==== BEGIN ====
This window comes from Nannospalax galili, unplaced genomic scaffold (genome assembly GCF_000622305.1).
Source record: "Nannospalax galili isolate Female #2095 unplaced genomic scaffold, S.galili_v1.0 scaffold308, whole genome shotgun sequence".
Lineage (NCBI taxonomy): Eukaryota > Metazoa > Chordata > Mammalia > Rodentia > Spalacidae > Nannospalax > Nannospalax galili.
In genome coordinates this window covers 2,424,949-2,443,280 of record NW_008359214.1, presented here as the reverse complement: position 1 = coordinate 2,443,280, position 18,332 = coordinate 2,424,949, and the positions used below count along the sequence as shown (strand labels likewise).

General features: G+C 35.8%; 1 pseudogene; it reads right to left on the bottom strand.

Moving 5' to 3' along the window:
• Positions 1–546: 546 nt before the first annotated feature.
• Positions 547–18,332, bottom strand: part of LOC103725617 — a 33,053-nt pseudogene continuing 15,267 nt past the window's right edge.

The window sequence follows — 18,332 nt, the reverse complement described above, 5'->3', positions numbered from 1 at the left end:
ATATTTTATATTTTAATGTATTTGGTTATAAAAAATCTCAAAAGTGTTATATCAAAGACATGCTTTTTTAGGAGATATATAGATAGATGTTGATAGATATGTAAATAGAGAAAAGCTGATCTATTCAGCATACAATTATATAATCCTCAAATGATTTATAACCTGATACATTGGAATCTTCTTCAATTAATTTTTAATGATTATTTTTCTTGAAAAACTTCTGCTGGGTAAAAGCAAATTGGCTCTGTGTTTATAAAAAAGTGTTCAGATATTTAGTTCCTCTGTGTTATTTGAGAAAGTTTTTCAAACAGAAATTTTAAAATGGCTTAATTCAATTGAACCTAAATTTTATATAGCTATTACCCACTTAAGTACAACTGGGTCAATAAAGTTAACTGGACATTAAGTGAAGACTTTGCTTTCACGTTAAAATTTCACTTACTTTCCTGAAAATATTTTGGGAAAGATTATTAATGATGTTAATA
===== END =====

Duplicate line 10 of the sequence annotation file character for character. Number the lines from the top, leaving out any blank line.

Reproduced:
ATATTTTATATTTTAATGTATTTGGTTATAAAAAATCTCAAAAGTGTTATATCAAAGACATGCTTTTTTAGGAGATATATAGATAGATGTTGATAGATATGTAAATAGAGAAAAGCTGATCTATTCAGCATACAATTATATAATCCTCAAATGATTTATAACCTGATACATTGGAATCTTCTTCAATTAATTTTTAATGATTATTTTTCTTGAAAAACTTCTGCTGGGTAAAAGCAAATTGGCTCTGTGTTTATAAAAAAGTGTTCAGATATTTAGTTCCTCTGTGTTATTTGAGAAAGTTTTTCAAACAGAAATTTTAAAATGGCTTAATTCAATTGAACCTAAATTTTATATAGCTATTACCCACTTAAGTACAACTGGGTCAATAAAGTTAACTGGACATTAAGTGAAGACTTTGCTTTCACGTTAAAATTTCACTTACTTTCCTGAAAATATTTTGGGAAAGATTATTAATGATGTTAATA